Isaura de Los Santos Mendoza
Isaura de Los Santos Mendoza is a first-year Ph.D. student at UMass Amherst focusing on literacy and language revitalization. She is a native speaker of Chatino, an indigenous language spoken in Oaxaca, Mexico. She has been documenting and promoting the Chatino languages since 2011. She has taught Chatino reading and writing to children, and has developed pedagogical materials for acquiring literacy in the Chatino language, including children’s books. In her research she compares the two writing systems for this tonal language, evaluating the importance of tonal marking in the literacy process.
Daniela Narváez is originally from Quito, Ecuador. She graduated with a B.A. in Applied Linguistics for Language Teaching from the Pontificia Universidad Católica del Ecuador (PUCE). Daniela is a member of the interdisciplinary linguistic research project Oralidad Modernidad that since 2009 aims to study indigenous languages in Ecuador. Daniela entered the Ph.D. program in the fall of 2017. She is interested in sociolinguistics, with an emphasis on language contact (especially between Kichwa and Spanish in Ecuador), dialectology, language identity, and language attitudes. Her current research focuses on morphosyntactic and intonational aspects of Andean Ecuadorian Spanish. She also works with minority groups from Cañar, in New Jersey and Northampton, and researches their linguistic diaspora.
Abril Navarro grew up in the Yucatán Peninsula in southern Mexico. She obtained a double degree in Linguistics and Spanish as an undergraduate, and a M.A. degree in Linguistics, from UMass Amherst. Her research has focused mostly on theoretical syntax, more specifically on the ergativity of Maya Yucatec. Abril entered the Ph.D. program in Hispanic Linguistics in 2015. She is interested in developing assessment tools for non-native speakers, linguistic attitudes towards speakers of indigenous languages, and language policy issues, including raising awareness against linguistic discrimination, and common misconceptions of heritage language speakers.
Paulina Ochoa Figueroa
Paulina Ochoa Figueroa is originally from Michoacán (Mexico). She received a B.A. in Spanish Literature and Culture from Manhattan College. Paulina joined the Spanish and Portuguese Ph.D. program as a graduate student in 2017. She is finishing her doctoral coursework. Her research interests include translation studies, travel writing in the nineteenth and twentieth centuries, and Latin@x Literature. She has presented papers at academic conferences on travel and translation, and on Pruebas de Nueva York by the Spanish author José Moreno Villa. Paulina intends to pursue a graduate certificate on Translation and Interpreting Studies. She teaches basic- and intermediate-level Spanish, and medical interpreting. She is also a freelance translator and interpreter.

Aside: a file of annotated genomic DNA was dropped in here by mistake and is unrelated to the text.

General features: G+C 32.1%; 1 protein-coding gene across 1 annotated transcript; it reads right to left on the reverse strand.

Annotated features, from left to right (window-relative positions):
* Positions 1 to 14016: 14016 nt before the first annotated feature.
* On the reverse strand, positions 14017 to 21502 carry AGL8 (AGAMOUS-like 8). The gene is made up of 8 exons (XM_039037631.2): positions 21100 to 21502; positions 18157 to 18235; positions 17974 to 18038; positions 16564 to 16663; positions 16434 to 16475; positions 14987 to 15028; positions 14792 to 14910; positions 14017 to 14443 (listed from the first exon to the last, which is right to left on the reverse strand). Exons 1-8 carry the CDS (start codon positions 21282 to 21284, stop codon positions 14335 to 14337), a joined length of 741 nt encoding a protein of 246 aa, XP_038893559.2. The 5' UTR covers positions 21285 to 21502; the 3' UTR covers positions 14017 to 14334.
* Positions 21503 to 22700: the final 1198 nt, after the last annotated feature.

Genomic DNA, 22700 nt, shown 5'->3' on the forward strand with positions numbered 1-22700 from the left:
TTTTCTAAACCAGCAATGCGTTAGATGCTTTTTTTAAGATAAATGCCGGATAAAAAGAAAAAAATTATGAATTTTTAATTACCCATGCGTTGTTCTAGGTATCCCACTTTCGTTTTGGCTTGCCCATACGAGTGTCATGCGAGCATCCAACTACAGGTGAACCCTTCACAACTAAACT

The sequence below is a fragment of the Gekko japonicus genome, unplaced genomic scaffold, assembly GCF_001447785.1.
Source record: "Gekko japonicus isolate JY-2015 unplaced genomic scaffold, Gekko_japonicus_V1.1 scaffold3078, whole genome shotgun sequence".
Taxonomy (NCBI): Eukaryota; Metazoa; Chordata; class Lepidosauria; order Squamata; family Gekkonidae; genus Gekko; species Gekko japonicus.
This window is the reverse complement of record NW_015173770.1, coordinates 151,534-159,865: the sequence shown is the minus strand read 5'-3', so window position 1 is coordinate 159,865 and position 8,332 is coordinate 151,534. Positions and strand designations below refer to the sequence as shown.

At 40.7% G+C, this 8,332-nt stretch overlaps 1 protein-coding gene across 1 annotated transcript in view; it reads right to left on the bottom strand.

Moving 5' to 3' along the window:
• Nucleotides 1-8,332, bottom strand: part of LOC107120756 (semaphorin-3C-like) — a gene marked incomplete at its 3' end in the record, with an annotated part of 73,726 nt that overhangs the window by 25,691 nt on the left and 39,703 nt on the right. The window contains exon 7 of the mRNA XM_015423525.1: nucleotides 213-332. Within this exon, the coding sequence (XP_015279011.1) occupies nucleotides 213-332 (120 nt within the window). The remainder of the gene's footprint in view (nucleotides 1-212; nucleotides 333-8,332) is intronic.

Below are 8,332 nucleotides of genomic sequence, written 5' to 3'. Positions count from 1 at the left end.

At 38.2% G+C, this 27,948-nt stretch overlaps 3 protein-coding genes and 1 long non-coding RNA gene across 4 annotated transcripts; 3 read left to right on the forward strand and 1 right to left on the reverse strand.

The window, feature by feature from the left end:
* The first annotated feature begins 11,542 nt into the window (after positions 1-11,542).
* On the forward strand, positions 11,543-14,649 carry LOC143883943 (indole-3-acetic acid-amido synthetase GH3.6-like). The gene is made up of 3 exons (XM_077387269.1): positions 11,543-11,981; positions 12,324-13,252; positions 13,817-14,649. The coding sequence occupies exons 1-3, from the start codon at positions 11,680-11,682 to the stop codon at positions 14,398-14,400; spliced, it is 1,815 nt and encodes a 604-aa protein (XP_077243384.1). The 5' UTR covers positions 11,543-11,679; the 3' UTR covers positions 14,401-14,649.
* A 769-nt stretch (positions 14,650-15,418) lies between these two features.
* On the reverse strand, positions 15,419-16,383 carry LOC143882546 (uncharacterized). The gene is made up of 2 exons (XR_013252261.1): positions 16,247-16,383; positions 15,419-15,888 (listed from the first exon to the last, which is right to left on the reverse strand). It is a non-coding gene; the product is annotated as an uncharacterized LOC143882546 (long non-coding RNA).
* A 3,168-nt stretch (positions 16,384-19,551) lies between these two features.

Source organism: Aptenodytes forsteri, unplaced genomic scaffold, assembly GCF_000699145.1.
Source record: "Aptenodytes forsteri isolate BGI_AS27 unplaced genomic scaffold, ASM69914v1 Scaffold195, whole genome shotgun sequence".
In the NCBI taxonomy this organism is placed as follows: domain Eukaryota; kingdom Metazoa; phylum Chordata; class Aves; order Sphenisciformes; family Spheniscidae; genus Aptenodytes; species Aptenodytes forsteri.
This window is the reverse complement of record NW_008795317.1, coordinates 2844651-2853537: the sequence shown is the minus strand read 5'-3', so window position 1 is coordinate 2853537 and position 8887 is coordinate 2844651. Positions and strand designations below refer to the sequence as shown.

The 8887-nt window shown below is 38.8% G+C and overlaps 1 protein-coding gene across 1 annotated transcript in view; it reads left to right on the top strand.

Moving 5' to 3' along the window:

Pilar Osorio obtained a B.A. in Literature from the Pontificia Universidad Javeriana and an M.A. in Latin American Literature and Culture from the Instituto Caro y Cuervo. Before joining UMass, she worked for the Library Network of the Banco de la República in Colombia, where she coordinated literature programs. She also worked as a coordinator of the National Memory Program and the Publishing Promotion Program for the Colombian Ministry of Culture, and as a teacher of literature in high school. Pilar is currently a doctoral candidate in the Spanish and Portuguese program, where she works on the theory of emotions in Latin American women’s narratives. She is also pursuing a Graduate Certificate in Film Studies. Pilar currently serves as chief curator of the Latin American Film Festival at the University of Massachusetts Amherst.
Elisabet Pallàs is a doctoral candidate in Hispanic Literatures and Cultures at the University of Massachusetts Amherst. She holds a B.A. in Humanities from the Universitat Pompeu Fabra (Barcelona) as well as two master’s degrees in Publishing (from the Universitat de Barcelona, 2013) and Peninsular literatures and cultures (from the University of Massachusetts Amherst, 2015). Interested in visual cultures, her current work focuses on contemporary Iberian theatre and film. Her dissertation, tentatively entitled “Expropriating Affect: Displacement and Reoccupation in Barcelona’s Ciutat Vella District (1975-2010)” delves into the analysis of theater and film documentaries that illustrate the population’s forced displacement from Barcelona’s oldest district, Ciutat Vella. Grounded on a theoretical perspective that combines sociology and city studies, Elisabet’s project reflects on states’ mechanisms to enforce and legitimize territorial, cultural, and corporeal expropriations by deploying tactics that include, among other strategies, the criminalization of poverty and the passing of local laws restricting the use of public spaces.
Christian Puma Ninacuri
Christian Puma Ninacuri is originally from Ambato (Ecuador). He graduated with a B.A. in Applied Linguistics for Language Teaching from the Pontificia Universidad Católica del Ecuador (PUCE). Christian entered the Ph.D. program in the fall of 2017 and is interested in sociolinguistics, with an emphasis on language contact (especially between Kichwa and Spanish in Ecuador), dialectology, and language identity. Christian is also a member of the interdisciplinary linguistic research project Oralidad Modernidad that aims to study indigenous languages in Ecuador.